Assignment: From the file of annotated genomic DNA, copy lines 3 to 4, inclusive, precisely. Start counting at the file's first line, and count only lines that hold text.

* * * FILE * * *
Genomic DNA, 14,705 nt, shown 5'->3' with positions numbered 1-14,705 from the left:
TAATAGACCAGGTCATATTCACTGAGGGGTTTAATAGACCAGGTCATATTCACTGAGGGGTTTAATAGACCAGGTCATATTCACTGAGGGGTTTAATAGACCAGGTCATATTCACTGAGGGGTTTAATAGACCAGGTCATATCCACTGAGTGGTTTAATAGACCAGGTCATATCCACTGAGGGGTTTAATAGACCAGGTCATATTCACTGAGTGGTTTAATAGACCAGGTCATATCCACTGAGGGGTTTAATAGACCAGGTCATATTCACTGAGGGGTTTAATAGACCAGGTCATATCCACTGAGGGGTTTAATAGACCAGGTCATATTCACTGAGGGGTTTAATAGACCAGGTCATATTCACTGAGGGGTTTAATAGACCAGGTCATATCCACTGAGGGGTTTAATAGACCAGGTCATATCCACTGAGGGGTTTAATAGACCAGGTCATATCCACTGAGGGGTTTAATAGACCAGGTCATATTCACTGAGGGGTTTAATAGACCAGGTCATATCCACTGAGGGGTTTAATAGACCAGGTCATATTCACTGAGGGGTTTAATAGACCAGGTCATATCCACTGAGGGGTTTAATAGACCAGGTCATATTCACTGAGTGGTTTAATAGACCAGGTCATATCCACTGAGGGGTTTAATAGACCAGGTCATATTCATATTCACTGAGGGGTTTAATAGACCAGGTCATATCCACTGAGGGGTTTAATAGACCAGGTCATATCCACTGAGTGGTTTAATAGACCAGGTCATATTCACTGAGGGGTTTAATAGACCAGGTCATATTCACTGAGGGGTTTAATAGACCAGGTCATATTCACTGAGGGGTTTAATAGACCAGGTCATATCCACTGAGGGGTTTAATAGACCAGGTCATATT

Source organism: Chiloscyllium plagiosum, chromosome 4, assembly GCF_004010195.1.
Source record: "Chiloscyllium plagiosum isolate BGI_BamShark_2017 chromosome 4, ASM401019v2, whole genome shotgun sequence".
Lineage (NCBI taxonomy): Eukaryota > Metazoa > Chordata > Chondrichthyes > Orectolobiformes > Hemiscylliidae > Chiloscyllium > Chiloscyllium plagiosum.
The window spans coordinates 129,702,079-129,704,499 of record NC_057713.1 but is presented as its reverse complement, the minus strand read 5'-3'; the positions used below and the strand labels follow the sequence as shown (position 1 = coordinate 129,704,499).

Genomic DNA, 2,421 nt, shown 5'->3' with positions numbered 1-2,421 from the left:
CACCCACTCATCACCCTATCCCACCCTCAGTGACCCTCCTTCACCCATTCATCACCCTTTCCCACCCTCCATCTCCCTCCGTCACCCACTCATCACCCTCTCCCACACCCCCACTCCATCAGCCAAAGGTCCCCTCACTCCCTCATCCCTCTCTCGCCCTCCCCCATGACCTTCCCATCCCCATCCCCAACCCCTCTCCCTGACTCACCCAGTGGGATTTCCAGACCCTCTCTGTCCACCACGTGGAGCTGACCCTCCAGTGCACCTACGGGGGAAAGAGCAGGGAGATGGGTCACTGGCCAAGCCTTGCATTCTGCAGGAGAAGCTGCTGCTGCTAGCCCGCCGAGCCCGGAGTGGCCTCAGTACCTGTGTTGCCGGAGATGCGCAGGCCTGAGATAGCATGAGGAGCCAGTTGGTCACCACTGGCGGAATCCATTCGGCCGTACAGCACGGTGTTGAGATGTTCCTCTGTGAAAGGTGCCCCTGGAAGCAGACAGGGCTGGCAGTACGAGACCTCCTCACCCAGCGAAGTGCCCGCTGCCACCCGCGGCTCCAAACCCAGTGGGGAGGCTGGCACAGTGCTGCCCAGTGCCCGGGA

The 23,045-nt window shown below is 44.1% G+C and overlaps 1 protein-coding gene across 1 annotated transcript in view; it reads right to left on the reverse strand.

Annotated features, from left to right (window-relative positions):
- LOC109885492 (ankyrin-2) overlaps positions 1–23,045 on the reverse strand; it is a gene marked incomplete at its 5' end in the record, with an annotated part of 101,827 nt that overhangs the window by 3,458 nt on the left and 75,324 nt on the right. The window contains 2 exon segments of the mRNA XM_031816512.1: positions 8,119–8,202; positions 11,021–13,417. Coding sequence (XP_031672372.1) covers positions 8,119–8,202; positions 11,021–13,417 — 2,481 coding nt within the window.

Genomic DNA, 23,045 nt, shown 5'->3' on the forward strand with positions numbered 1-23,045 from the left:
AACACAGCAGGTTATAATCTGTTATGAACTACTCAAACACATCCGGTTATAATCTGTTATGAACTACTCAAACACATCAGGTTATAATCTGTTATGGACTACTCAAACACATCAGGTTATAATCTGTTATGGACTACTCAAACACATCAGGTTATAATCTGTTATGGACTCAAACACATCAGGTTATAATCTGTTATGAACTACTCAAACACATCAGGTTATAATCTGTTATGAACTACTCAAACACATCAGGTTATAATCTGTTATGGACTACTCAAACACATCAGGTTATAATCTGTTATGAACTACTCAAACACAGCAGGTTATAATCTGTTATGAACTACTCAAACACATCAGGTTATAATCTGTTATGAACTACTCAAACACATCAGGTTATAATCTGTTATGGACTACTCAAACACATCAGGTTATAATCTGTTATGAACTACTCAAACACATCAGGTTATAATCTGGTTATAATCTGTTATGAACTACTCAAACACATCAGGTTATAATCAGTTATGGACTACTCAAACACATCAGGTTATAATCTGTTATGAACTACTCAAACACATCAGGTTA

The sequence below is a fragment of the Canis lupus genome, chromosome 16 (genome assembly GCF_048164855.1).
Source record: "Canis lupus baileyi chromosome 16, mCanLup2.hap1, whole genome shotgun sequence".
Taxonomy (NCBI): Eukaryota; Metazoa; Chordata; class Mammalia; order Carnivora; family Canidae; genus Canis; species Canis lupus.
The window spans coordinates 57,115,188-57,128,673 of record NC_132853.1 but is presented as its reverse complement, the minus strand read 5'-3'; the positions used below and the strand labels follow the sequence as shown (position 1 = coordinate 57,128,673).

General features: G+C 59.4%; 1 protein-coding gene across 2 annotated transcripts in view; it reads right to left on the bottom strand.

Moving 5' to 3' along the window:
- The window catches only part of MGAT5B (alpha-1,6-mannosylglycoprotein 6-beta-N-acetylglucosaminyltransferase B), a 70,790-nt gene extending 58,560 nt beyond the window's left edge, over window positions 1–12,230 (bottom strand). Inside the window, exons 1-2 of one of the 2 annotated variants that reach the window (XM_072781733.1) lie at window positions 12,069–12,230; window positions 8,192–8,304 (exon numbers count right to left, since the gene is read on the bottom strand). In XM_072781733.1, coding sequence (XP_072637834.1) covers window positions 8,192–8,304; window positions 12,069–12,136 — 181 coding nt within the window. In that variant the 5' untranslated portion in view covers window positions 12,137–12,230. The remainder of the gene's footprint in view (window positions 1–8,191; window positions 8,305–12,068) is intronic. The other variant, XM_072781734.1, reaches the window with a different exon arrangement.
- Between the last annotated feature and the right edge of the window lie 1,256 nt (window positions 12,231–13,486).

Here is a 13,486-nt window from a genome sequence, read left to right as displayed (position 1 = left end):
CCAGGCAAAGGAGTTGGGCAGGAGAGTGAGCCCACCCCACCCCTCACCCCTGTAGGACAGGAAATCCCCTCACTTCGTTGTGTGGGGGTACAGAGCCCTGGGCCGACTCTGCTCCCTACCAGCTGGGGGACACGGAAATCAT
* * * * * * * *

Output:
Source organism: Chiloscyllium plagiosum, chromosome 4, assembly GCF_004010195.1.
Source record: "Chiloscyllium plagiosum isolate BGI_BamShark_2017 chromosome 4, ASM401019v2, whole genome shotgun sequence".